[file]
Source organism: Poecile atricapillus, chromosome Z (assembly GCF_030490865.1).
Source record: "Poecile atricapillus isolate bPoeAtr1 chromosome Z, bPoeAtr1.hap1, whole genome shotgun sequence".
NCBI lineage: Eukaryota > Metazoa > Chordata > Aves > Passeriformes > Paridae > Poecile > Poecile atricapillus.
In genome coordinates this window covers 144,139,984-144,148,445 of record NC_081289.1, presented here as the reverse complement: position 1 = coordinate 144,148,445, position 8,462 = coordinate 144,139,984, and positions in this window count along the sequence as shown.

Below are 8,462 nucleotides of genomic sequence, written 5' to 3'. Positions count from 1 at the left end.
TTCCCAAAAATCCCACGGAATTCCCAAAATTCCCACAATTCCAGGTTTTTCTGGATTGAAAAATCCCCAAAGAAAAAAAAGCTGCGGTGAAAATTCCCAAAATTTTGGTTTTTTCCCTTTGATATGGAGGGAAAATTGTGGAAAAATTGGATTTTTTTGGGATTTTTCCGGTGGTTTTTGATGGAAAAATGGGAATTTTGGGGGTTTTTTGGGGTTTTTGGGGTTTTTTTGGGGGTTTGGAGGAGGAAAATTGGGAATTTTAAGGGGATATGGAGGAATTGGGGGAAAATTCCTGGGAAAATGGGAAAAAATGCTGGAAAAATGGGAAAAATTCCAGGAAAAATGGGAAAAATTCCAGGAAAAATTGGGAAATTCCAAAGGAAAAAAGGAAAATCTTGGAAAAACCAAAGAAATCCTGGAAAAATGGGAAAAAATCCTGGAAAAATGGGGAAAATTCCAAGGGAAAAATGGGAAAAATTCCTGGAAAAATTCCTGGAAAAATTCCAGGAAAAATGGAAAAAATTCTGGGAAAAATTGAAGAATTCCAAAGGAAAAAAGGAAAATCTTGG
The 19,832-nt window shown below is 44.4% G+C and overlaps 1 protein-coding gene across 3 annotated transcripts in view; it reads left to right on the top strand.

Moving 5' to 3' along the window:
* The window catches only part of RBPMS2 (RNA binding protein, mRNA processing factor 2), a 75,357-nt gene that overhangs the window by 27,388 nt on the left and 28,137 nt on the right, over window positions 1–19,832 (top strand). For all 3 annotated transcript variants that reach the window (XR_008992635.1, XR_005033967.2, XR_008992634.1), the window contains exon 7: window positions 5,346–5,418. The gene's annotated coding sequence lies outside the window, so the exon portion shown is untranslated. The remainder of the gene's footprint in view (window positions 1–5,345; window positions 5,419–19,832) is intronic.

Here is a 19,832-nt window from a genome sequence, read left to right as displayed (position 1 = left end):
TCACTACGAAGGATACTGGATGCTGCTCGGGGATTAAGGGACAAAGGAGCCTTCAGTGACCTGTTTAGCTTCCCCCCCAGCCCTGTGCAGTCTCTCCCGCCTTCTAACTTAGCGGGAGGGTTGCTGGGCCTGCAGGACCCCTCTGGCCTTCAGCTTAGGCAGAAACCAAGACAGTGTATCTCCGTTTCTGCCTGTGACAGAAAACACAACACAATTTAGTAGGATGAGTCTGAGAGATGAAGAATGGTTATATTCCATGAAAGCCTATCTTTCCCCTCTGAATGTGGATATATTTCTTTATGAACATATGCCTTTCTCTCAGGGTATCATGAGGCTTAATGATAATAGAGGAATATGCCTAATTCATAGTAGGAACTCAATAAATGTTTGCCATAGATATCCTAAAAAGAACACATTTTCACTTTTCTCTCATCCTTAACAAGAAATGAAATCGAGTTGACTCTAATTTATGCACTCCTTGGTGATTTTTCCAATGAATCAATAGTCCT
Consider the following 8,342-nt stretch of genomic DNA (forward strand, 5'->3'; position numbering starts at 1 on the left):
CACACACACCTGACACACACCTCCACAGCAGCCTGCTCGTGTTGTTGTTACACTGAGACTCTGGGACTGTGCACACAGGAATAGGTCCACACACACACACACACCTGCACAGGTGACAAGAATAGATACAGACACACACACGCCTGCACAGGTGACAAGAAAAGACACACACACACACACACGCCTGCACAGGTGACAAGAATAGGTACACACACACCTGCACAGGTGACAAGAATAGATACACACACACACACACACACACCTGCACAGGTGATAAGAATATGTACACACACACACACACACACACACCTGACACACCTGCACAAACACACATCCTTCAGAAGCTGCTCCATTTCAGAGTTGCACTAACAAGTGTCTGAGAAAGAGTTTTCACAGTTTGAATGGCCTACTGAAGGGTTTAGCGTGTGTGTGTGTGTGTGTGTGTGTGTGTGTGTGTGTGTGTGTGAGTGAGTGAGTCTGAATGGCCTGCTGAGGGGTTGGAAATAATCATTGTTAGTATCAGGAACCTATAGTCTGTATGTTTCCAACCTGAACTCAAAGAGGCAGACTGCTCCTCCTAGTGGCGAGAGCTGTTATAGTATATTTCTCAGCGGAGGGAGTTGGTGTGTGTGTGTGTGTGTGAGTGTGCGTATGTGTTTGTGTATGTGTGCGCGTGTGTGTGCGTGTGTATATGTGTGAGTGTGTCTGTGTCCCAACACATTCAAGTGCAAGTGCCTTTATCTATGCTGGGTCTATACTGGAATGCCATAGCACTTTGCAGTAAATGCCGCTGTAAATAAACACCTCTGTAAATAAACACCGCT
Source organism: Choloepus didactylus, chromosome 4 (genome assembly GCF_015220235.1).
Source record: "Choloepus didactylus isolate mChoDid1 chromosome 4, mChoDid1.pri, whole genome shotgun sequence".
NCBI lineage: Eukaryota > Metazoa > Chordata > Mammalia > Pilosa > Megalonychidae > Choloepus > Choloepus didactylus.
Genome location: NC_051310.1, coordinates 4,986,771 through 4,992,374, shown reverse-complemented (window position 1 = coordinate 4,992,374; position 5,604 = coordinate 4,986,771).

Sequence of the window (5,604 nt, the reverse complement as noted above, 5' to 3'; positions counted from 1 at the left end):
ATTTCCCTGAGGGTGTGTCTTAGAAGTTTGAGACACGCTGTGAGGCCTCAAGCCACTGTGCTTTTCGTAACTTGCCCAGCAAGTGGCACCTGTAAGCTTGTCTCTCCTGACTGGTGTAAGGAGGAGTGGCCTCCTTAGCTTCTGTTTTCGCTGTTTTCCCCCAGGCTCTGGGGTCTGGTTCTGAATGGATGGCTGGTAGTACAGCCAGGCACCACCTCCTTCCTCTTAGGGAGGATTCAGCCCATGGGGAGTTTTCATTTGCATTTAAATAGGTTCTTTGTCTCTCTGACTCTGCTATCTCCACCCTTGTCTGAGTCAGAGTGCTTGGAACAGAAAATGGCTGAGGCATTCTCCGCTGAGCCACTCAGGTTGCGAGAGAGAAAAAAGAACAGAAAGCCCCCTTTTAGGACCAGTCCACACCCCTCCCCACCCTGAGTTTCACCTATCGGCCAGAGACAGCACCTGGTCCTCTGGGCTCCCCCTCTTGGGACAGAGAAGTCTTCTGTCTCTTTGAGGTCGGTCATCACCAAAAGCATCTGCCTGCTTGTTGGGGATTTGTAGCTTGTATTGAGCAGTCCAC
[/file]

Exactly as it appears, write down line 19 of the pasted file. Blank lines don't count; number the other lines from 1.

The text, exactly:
ATTTCCCTGAGGGTGTGTCTTAGAAGTTTGAGACACGCTGTGAGGCCTCAAGCCACTGTGCTTTTCGTAACTTGCCCAGCAAGTGGCACCTGTAAGCTTGTCTCTCCTGACTGGTGTAAGGAGGAGTGGCCTCCTTAGCTTCTGTTTTCGCTGTTTTCCCCCAGGCTCTGGGGTCTGGTTCTGAATGGATGGCTGGTAGTACAGCCAGGCACCACCTCCTTCCTCTTAGGGAGGATTCAGCCCATGGGGAGTTTTCATTTGCATTTAAATAGGTTCTTTGTCTCTCTGACTCTGCTATCTCCACCCTTGTCTGAGTCAGAGTGCTTGGAACAGAAAATGGCTGAGGCATTCTCCGCTGAGCCACTCAGGTTGCGAGAGAGAAAAAAGAACAGAAAGCCCCCTTTTAGGACCAGTCCACACCCCTCCCCACCCTGAGTTTCACCTATCGGCCAGAGACAGCACCTGGTCCTCTGGGCTCCCCCTCTTGGGACAGAGAAGTCTTCTGTCTCTTTGAGGTCGGTCATCACCAAAAGCATCTGCCTGCTTGTTGGGGATTTGTAGCTTGTATTGAGCAGTCCAC